Catch the Fever

These days, the broadcast networks are thinking in years, not seasons. Which is why the Big Four are spending May cozying up to advertisers for fall shows, while their marketers lure viewers with hot summer titles.

Somewhere in the middle, a clash occurs.

How do you pitch fall when you are busy priming audiences for summer? For most of the networks, it's a delicate balancing act. Summer gets the push; fall promos arrive as appropriate.

For example, ABC was expected to promote David E. Kelley's new legal series during the close of The Practiceon May 16. CBS will promote CSI: New York everywhere, but particularly during CSIand CSI: Miami, its popular predecessors. The goal is to keep summer's lineup fresh, preventing a viewer exodus to cable.

"Summer is the most competitive it's ever been," says ABC Senior Vice President of Marketing Mike Benson. "Everyone is coming on strong because they know this has become a nonstop, year-round business. If you have an opportunity to get a rating, you have to go there."

Still, the networks need to keep their eyes on fall.

"I don't think the networks should or will hold off on fall promos," says Steve Sternberg, executive vice president, director of audience analysis at Interpublic Group's Magna Global USA. "The real problem is coverage. With new summer series, so much reality on in the summer, and some buzz generated by cable programs, the consumer press and syndicated magazine shows don't focus on the fall season as much as they used to."

Last year, the broadcast networks starting pushing fall shows once the upfronts ended—and the season was flat. With summer more important than ever, look for broadcast marketers to target their timing with precision.

"The networks need to come up with novel ways to promote new series," Sternberg says, "rather than relying on their own air."

ABC's summer is top-heavy with comedies, particularly According to Jim, My Wife and Kids, George Lopez, and Hope & Faith—with the Summer of a Billion Laughs campaign culminating in the Pepsi Play for a Billion contest on Sept. 12. In concert with Pepsi, ABC will plug its lineup on more than a billion packs of soda.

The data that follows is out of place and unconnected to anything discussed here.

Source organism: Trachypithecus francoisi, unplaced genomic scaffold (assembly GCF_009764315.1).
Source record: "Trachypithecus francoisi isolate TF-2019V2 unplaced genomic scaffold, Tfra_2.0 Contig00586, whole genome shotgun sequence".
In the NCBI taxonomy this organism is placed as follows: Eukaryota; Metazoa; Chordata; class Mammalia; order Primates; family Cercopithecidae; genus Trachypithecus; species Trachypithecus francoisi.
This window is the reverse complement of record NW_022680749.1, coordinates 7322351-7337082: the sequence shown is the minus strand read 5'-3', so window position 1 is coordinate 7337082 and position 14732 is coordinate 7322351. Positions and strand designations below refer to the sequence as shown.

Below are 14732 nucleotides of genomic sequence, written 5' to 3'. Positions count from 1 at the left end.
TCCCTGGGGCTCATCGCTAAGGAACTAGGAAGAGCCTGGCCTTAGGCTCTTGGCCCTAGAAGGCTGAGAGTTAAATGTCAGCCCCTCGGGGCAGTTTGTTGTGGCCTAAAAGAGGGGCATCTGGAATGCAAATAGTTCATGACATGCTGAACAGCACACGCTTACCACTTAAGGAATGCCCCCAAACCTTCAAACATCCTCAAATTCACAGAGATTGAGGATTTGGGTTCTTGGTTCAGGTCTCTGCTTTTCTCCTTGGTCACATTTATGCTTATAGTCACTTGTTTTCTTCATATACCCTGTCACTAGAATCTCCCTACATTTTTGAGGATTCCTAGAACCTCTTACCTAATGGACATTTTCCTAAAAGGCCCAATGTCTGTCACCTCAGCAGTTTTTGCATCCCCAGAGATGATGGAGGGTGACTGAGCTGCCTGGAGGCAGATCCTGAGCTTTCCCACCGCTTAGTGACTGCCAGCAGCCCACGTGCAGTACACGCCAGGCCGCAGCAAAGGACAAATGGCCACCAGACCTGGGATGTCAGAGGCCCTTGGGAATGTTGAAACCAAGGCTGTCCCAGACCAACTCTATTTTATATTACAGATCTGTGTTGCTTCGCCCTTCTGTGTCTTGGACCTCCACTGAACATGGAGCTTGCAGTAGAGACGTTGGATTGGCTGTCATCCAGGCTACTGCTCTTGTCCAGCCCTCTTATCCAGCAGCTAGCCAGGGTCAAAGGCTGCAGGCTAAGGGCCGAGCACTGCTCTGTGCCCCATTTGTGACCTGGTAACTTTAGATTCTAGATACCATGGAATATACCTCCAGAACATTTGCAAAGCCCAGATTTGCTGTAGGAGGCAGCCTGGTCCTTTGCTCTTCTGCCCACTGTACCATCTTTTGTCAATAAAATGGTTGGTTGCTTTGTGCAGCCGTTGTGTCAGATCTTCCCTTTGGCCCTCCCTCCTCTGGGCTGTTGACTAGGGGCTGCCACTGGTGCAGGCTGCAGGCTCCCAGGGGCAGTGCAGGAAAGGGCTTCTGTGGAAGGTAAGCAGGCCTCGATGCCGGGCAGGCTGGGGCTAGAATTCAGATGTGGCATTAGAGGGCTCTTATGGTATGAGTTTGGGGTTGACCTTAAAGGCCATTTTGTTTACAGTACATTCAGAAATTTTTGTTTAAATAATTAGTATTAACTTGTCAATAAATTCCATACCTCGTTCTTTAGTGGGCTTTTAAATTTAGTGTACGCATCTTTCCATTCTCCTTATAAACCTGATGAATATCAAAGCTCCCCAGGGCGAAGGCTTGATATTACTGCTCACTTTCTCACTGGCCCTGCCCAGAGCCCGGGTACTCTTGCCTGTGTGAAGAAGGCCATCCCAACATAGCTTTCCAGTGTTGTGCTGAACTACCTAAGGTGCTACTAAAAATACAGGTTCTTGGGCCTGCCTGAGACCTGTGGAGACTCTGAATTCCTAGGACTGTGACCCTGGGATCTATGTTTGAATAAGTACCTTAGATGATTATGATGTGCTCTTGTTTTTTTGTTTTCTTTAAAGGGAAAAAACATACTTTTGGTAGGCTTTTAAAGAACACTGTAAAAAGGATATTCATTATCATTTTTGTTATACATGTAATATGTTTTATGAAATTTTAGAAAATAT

"This promotion is going to help us drive tune-in for seven signature comedies," says Benson, "with the hope we can create a few hits over the summer."

Fox is showcasing the launch of its full summer season with six shows on the schedule. "As much as people are used to seeing new shows in the summer," says Senior Vice President of Marketing Roberta Mell, "to have a whole new season is something new."

To highlight this distinction, Fox deliberately chose unconventional places to pique viewer interest, such as ESPN. Six shows air this summer: Simple Life 2, The Casino, The Jury, North Shore, Method & Red, and Quintuplets.

Fox is taking much of its marketing off-air and taking advantage of a new marketing technique called "paid search." The goal is to reach potential viewers via the Internet. The network will attach promotional material to search terms users might type in on Yahoo! or Google.

If someone types in "Paris Hilton," one of The Simple Life's stars, several related promo pages pop up. For Simple Life 2, pink tire tracks will show up for a few days, followed by a dog in a car the next week, until Internet ads for the show, which premieres Wednesday June 16, appear.

"You pay as you go, paying as people click-through," Mell says. "Every impression you get is worth it. You can't get any more targeted than people typing in Paris Hilton."

Paige Albiniak

Contributing editor Paige Albiniak has been covering the business of television for nearly 25 years. She is a longtime contributor to Next TV, Broadcasting + Cable and Multichannel News. She concurrently serves as editorial director for entertainment marketing association Promax. She has written for such publications as TVNewsCheck, The New York Post, Variety, CBS Watch and more. Albiniak was B+C’s Los Angeles bureau chief from September 2002 to 2004, and an associate editor covering Congress and lobbying for the magazine in Washington, D.C., from January 1997-September 2002.